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AMP360 2019 Recap: 6 Advantages to Using Professional Writers for Your Publication

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By Megan Stolz Rogers

 

In the mid-2000s, Chris Murphy and Elaina Loveland, then editor-in-chief and managing editor, respectively, redesigned International Educator. The quarterly magazine — written mostly by volunteer member writers — became a bimonthly publication using mostly professional freelance writers. In the process, they refocused on quality editorial, streamlined their production schedule, and increased advertising sales.

 

During the AM&P 360 breakout session “Time to Move Beyond Member By-Lined Content?” in June in Washington, D.C., Murphy and Loveland talked about some of the advantages to using freelance writers, not only for the flagship publication of NAFSA: Association of International Educators but for other publications still relying on free member content.

 

1. Better content and quality control

Many more members wanted to be in NAFSA’s magazine than were actually good writers. Switching to freelance writers meant more articles in International Educator were better written, which led to more credibility for the publication and improved reader satisfaction.

 

Loveland, previously a freelance writer herself, gave detailed assignment briefs, even providing some preliminary research on the topic. There were two benefits to doing extra legwork on the assignment brief:

  • The freelance writer could dedicate more time to the actual writing.

  • Loveland had a clearer idea of what the writer would give back.

 

NAFSA has since developed relationships with regular freelance writers, who provide better articles over the long term as they become increasingly familiar with International Educator’s voice, style, and focus.

 

2. More advertising

A higher quality and more frequent publication brought in more advertising revenue since advertisers were more interested in investing in the magazine. According to Associations Now, which covered the International Educator redesign in the November 2009 issue, the publication had a 106 percent increase in ad revenue the first year and a 40 percent increase in 2008 — and that growth didn’t slow down when the Great Recession hit.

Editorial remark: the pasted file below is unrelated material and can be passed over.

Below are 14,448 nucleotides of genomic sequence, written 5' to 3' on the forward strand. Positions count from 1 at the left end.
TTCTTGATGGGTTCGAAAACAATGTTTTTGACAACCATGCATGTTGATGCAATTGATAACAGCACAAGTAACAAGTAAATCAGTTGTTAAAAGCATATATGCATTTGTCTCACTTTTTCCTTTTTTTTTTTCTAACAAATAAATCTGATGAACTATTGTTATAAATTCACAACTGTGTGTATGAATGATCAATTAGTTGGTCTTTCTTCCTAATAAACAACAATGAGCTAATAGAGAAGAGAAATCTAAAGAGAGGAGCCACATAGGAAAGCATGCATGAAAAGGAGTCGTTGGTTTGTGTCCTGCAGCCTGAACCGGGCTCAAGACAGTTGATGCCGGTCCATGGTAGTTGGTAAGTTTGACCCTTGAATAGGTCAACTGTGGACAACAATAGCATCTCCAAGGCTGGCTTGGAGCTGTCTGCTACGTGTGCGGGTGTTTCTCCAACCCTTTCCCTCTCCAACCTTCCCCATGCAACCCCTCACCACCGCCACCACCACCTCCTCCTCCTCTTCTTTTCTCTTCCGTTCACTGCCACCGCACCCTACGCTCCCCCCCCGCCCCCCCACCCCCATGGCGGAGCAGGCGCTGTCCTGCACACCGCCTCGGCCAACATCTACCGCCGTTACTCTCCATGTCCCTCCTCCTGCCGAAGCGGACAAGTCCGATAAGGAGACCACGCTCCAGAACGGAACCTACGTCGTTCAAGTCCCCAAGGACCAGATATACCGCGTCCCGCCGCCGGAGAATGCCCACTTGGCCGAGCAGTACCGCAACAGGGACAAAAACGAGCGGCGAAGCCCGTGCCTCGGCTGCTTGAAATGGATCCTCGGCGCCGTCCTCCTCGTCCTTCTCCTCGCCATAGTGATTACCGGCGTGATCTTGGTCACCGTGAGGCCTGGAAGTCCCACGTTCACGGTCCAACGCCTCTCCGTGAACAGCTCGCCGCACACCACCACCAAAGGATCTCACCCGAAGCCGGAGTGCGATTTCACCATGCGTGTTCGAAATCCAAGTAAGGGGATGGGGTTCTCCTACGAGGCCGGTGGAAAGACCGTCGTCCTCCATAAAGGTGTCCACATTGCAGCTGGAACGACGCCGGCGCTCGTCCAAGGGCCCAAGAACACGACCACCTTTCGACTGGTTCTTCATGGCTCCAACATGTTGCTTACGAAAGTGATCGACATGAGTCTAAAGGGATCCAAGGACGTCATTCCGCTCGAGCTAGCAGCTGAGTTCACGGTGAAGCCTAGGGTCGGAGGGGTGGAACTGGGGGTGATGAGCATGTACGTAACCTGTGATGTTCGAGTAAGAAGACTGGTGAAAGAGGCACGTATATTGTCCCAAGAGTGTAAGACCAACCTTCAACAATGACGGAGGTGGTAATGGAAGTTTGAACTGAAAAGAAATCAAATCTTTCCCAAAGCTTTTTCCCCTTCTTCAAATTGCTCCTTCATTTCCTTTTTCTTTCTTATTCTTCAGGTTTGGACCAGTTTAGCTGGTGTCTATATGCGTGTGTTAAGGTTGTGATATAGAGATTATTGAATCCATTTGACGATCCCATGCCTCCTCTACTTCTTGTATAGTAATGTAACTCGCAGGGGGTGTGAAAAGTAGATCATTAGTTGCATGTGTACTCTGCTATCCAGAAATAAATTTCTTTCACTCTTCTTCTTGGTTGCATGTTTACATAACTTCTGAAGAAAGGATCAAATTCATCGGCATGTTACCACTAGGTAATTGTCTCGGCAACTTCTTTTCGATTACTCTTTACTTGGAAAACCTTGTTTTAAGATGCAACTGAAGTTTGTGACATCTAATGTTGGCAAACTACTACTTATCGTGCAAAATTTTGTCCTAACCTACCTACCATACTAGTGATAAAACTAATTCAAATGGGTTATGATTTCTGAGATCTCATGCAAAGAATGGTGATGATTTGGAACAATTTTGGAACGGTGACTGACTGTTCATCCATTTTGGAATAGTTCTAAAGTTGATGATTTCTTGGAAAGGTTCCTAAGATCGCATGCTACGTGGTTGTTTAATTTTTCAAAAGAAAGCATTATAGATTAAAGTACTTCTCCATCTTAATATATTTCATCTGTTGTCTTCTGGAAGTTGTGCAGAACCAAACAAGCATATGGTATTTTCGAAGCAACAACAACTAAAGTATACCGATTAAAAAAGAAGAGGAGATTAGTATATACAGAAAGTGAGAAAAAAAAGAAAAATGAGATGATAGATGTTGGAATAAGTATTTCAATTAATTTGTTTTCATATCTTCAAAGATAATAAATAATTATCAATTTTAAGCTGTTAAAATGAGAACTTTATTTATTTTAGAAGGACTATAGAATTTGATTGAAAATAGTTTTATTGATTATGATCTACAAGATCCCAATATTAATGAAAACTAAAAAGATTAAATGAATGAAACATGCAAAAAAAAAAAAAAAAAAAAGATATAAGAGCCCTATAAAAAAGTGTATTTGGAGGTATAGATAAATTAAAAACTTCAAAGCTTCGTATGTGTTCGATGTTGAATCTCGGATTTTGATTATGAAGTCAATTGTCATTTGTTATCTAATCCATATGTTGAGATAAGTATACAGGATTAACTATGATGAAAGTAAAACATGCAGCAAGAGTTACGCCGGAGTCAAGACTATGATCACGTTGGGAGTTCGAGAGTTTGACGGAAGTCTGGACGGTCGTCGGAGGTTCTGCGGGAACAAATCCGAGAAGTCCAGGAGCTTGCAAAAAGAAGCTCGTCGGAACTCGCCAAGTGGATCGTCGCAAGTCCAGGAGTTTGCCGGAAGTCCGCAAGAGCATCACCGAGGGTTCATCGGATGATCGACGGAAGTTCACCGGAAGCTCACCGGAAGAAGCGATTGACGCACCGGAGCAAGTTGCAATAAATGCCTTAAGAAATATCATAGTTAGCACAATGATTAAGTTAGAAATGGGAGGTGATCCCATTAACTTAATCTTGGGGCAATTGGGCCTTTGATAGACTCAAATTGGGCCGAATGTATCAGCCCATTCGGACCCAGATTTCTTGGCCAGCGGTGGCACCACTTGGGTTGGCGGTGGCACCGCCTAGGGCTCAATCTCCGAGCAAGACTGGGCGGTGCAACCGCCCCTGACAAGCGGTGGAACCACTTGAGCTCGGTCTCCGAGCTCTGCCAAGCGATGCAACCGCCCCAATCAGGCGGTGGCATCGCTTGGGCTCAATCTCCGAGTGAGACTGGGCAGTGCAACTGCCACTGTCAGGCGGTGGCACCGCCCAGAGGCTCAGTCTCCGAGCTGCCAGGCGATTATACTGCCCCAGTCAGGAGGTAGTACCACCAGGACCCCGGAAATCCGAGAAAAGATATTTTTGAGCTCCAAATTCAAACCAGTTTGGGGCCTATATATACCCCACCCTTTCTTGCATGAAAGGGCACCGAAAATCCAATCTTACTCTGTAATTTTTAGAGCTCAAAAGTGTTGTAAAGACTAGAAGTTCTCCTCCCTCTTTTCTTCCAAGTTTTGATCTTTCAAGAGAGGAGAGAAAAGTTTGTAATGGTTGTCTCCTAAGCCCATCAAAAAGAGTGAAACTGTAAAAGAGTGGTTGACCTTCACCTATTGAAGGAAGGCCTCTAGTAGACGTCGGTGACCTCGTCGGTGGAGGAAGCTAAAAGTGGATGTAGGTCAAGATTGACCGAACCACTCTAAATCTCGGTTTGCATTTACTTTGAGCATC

3. More streamlined editorial process

Two points contributed to a more streamlined editorial process:

  • It was quicker for members to be interviewed rather than to write an article themselves.

  • There was less editorial pushback.

     

Members are busy people because their volunteer duties are in addition to the job that made them join the association in the first place. And writing an article can take a lot of work. It’s easier to answer a list of questions while someone else synthesizes everything together.

 

Murphy and Loveland said volunteer member writers tended to want to see multiple drafts of an article through the editorial process and sometimes would contest editorial style. A freelance writer, however, was used to aligning their writing to the client’s preferences. So not only were the articles that came in better written in the first place, NAFSA staff spent less time on editing and had fewer power struggles over style.

 

4. Smoother production schedule

While using volunteer writers, International Educator routinely missed production deadlines, being published late or not at all. Freelance writers, however, adhered better to editorial deadlines because it’s part of the job (and missing deadlines means not getting hired in the future). Getting editorial in on time meant the magazine was then published on time.

 

5. Increased editorial strategy

Rather than designing editorial around member ideas (and waiting for those ideas to come in), Murphy and Loveland found that assigning out to freelance writers allowed them to develop an editorial calendar and be more strategic overall. This strategic mindset increased revenue from advertising and led to opportunities to develop publication supplements focused on specific content areas that served oft-overlooked member subsets.

 

6. More member voices

One of the concerns members had about switching to freelance writers was that it would take away from members’ voices in the publication. However, the opposite proved to be true.

 

Many articles call for multiple viewpoints on a topic, which means multiple members could be interviewed for a single article to present a multifaceted perspective. As a result, there were more members included in each issue using professional freelance writers.

 

There were still volunteer engagement opportunities for members to contribute content, such as book reviews, columns, etc., so NAFSA staff could work with members who had a talent for writing to cover this material.

 

Megan Stolz Rogers (megan@meganstolzeditorial.com) is the owner of Megan Stolz Editorial, providing freelance editing and writing services. Association Media & Publishing thanks Megan for her stellar job covering this session from the AM&P Annual Meeting for our members who were unable to attend.


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